Tokyo University of The Arts visits Central St. Martins: Part 1

Over the coming weeks we will be hearing about the exchange of MA Fine Artists from CSM with Tokyo University of the Arts. Eva, one of our content developers, will be keeping us up to date and informed about the success of the trip. 

This year I am taking part in a project with 5 other students from Central Saint Martins MA Fine Art and 6 students from Tokyo University of The Arts. The project is called ‘Complex Topographies’ and will culminate in a group show in The Ritsurin Garden’s in Takamatsu, Japan. The project began in August with a visit from the TUA students to London lasting two weeks, where we began research for our Garden Themed exhibition.

Day 1

AM: In the morning we met the TUA students and staff for the first time. After introductions we took our visitors on a tour of the CSM campus after which, students from TUA gave presentations on their practice.

PM: CSM students gave practice presentations. The presentations were only 5 minutes long and this was strictly adhered to (something I wish would happen more on the MA!) as the TUA students were jet lagged and we had to allow time for translation.

Afterwards all the students took part in a drawing workshop, hosted by Ojun Sensei from TUA. We were given a group of 8 words like ‘Smell’, ‘Eating’, ‘Distance’ to choose from and had to draw pictures based on these words with the materials provided. For a lot of the students, our practices have evolved to the point where we rarely draw or paint. It took me a few minutes to be able to pick up a paintbrush and I’m ashamed to admit that the work I produced looked like something a five-year-old would bring home from school. The exercise reminded me that a love of drawing is the thing that made me pursue a career in art in the first place so I really ought to practice and regain that skill – although that may have been the last time I pick up a paintbrush.

 

Day 2

AM: The morning began with presentations from two staff from TUA – Shihoko Iida, Curator and Ojun Sensei, Artist about their practices.

After coffee, the students from TUA gave presentations on the Ritsurin Gardens. The students shared pictures and plans of the exhibition spaces, the History of the Garden and a soundscape of the gardens where we could hear cicadas, birds and sirens.

PM: We participated in a workshop organised by Mark Dunhill – Dean of CSM and his partner Tamika O’Brien. In pairs, we each started a drawing in silence and then swapped paper when a bell rang. Then we were taken to our studio spaces where we were presented with a set of tools and materials and objects which we were to use to make a Garden themed installation.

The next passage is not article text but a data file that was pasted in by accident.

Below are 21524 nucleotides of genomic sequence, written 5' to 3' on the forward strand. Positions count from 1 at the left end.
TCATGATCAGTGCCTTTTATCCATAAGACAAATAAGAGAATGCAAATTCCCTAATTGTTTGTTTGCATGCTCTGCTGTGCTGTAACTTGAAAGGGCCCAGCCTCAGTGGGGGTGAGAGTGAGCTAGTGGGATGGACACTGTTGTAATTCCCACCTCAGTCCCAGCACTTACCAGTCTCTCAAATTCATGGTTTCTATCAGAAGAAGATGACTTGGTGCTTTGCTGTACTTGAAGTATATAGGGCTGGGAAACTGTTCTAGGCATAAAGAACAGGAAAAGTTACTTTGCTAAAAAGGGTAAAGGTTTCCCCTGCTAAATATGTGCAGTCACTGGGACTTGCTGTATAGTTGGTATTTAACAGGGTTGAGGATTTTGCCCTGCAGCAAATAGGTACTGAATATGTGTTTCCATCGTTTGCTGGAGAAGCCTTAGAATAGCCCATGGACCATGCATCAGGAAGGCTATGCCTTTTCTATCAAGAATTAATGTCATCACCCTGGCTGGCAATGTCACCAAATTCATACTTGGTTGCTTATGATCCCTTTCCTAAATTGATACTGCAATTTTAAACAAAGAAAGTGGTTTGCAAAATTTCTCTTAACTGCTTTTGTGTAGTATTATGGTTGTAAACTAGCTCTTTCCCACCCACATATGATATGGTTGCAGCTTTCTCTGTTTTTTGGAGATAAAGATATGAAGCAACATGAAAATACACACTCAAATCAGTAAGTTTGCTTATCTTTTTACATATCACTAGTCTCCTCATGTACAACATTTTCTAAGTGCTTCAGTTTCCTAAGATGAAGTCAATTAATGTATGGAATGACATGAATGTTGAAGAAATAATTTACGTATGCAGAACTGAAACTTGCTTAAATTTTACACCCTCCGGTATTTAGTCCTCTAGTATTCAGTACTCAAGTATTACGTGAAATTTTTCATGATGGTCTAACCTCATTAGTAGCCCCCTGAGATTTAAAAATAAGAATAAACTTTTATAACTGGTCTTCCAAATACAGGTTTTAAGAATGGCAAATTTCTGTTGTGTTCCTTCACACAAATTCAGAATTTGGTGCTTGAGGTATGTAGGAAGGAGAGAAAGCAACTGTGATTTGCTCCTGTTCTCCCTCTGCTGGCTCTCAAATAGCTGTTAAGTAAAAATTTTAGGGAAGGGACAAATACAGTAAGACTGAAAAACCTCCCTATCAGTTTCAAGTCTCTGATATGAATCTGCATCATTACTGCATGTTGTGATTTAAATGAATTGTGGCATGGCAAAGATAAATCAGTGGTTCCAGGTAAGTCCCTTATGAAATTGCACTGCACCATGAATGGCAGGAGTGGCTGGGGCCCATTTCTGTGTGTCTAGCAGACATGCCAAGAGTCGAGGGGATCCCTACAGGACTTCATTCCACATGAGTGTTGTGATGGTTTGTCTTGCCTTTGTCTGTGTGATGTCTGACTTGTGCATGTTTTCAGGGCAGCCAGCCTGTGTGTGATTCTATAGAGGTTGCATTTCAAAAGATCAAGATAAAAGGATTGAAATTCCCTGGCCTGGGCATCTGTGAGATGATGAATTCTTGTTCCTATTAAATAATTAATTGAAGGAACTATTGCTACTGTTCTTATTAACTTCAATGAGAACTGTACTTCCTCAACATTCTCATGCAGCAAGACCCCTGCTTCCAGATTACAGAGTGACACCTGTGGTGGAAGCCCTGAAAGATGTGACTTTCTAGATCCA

When we started working my partner, Koichi and I immediately picked up different objects and started doing separate things. I found that his style was very minimal and he had a very strong, clean aesthetic style. In order to encourage collaboration, I asked his opinion on what I was doing and tried to offer suggestions and changes to his work but he vetoed everything I suggested. Eventually I decided that I was being too polite and insisted on interrupting the nice neat work a little bit and adding a bit of mess and chaos. In the end my partner was happy to just go with it and we finished up with a well balanced piece that included elements of both of our styles in the work.

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A party in the staff club was arranged for the evening with pies from Pieminster and some craft beer. Some of the TUA students weren’t so sure about the mushy peas, I was about to explain mushy peas and when I thought about them I realised I couldn’t really justify why we eat overcooked, bland mushed up vegetables – it seemed so strange.

 

Day 3

We heard from Jeremy Till – Head of CSM in the morning, talking about ‘The Renaissance Garden’. Having the lecture broken down into short paragraphs with time to digest it while translation took place really helped me to process the information I was receiving. A lot of people on our course are dyslexic or speak English as a second language, so I wasn’t the only one who thought so!